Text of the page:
“The recognition and respect of diversity is so important for a community. We had a wonderful evening. Thank you”

Festival survey respondent

The festival reported the following outcomes in 2021:

  • Around 5,000 people attended, including 339 performers and 20 volunteers including the organising committee.
  • Members of 40 different cultural groups participated in the opening Flag Parade and 20 food stalls provided attendees with a range of traditional dishes from around the globe.
  • There was a 10% increase in volunteer involvement.
  • Attempts to grow the festival’s online presence led to a 21% increase in social media engagement, with posts reaching an audience of 115,610.
  • Performers were provided with valuable exposure to a broad audience. Following this, the Bunbury Multicultural Group reported an approximately 10% percent increase in local cultural performances in the region.

In the future, Bunbury Multicultural Group aims to continue growing the festival by connecting with more multicultural groups in the region and inviting them to participate. New activities might include providing additional opportunities for smaller artists and groups to perform, creating food experiences with members of the local community and boosting the presence of visual artists at the festival. The group is working towards the festival achieving recognition as a significant festival in the State, where it is seen as celebrating and showcasing the community's diversity while offering a space where everyone can feel they belong.

“Great to see the rich cultures in the South West gathered together. A fun and happy environment. …Wonderful effort and brilliant for Bunbury.”

Festival survey respondent

What worked

Changing the Flag Parade connected more people
In 2021, the festival implemented a different look for the Flag Parade, with representatives taking to the streets and engaging with a broader audience. In previous years the flag parade meant only one or two representatives from each country would enter the stage and say hello in their native tongue. By taking to the streets, some countries are represented by up to 20 or 30 people meaning communities and families can be involved and celebrate together. As a result, the parade has increased from approximately 40 participants to 300 and continues to grow.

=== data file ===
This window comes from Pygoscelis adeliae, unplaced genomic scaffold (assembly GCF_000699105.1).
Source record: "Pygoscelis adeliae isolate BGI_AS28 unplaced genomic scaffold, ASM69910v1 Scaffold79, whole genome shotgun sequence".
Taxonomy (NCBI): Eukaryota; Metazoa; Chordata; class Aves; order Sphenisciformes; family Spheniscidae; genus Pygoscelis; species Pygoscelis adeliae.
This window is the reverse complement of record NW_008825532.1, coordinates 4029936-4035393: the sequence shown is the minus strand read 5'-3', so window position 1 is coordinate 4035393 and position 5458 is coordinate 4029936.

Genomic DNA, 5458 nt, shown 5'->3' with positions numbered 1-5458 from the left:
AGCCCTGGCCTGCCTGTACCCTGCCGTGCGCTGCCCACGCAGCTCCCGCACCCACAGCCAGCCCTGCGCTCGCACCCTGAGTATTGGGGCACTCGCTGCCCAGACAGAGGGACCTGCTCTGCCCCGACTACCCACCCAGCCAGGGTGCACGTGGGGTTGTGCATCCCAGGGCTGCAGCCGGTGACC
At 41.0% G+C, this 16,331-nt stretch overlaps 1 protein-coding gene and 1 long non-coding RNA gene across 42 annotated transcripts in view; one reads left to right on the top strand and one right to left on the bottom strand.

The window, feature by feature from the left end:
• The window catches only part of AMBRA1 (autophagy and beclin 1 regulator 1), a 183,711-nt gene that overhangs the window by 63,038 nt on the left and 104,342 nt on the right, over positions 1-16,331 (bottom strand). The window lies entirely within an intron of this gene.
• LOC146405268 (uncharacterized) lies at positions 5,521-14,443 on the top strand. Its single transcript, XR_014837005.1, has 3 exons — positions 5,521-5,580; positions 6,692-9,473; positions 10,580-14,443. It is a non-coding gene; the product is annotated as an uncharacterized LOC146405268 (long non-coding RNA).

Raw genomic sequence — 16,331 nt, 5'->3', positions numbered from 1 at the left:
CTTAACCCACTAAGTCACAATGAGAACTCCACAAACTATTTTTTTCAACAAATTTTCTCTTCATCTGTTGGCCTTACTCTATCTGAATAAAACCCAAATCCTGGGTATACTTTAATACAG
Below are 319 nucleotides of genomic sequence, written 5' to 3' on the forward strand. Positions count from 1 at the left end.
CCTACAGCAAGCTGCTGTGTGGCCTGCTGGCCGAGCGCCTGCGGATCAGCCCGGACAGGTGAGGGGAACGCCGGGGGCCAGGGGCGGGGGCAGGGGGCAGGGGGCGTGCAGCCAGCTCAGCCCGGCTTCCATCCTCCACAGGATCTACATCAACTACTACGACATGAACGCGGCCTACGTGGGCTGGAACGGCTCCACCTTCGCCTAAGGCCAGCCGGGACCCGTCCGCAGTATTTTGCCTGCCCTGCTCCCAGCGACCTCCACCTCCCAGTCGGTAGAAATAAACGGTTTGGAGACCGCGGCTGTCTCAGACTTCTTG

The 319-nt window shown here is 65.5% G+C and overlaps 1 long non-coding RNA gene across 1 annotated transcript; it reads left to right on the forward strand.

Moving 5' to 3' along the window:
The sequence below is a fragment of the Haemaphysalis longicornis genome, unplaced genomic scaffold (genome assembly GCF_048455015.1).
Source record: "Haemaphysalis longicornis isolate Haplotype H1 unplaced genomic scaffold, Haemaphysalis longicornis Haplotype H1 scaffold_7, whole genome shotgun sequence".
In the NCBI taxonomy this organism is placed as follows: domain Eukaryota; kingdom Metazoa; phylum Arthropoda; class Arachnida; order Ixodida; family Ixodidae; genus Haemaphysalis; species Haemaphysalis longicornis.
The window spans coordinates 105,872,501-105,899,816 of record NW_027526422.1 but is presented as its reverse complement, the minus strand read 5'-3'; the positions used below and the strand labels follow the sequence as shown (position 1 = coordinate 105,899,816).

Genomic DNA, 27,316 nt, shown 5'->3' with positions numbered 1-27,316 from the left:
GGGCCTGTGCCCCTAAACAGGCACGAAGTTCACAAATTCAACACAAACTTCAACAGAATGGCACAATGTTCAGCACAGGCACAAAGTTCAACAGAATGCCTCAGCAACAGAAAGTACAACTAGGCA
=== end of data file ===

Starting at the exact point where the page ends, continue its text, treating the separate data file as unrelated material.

Multiple spaces allowed for more diverse experiences and a bigger festival feel
The 2021 festival added new spaces meaning stalls and activities were spread out over a greater area, which was partly in response to COVID-19 measures. One part of the initiative was a community stage that showcased local cultural dance groups, which provided them with a new opportunity to perform at the festival. The increased street theatre also ensured that there were more things to see across the space, which led to the festival feeling bigger. This reinforced the intent that this is a true festival and not just an event or concert.



  1. Hassanli, N., Walters, T., & Williamson, J. (2021). ‘You feel you’re not alone’: How multicultural festivals foster social sustainability through multiple psychological sense of community. Journal of Sustainable Tourism, 29(11–12), 1792–1809.

  2. Australian Bureau of Statistics (2022) Bunbury 2021 Census All persons. Australian Bureau of Statistics. 

  3. Office of Multicultural Affairs. (2021, June 24). WA diversity and statistics. Office of Multicultural Affairs, Department of Local Goverment, Sport and Cultural Industries. 
  4. Forbes-Mewett, H., Hegarty, K., & Wickes, R. (2021). Regional migration and the local multicultural imaginary: The uneasy governance of cultural difference in regional Australia. Journal of Ethnic and Migration Studies, 1–18.

  5. Butler, R. (2019). Local and refugee youth in rural Australia: Negotiating intercultural relationships and belonging in rural places. In Youth, place and theories of belonging (pp. 147–159). Routledge.



Additional links and resources

Want to learn more about this case study? Find related resources in this section.

  • South West Multicultural Festival Website

Get news and updates from the Community Impact Hub delivered to your inbox


Acknowledgement of Country

The Western Australian Community Impact Hub acknowledges and pays respect to the Traditional Owners of the land on which we are based, the Whadjuk people of the Noongar Nation and extends that respect to all the Traditional Owners and Elders of this country. We recognise the significant importance of their cultural heritage, values and beliefs and how these contribute to the positive health and wellbeing of the whole community.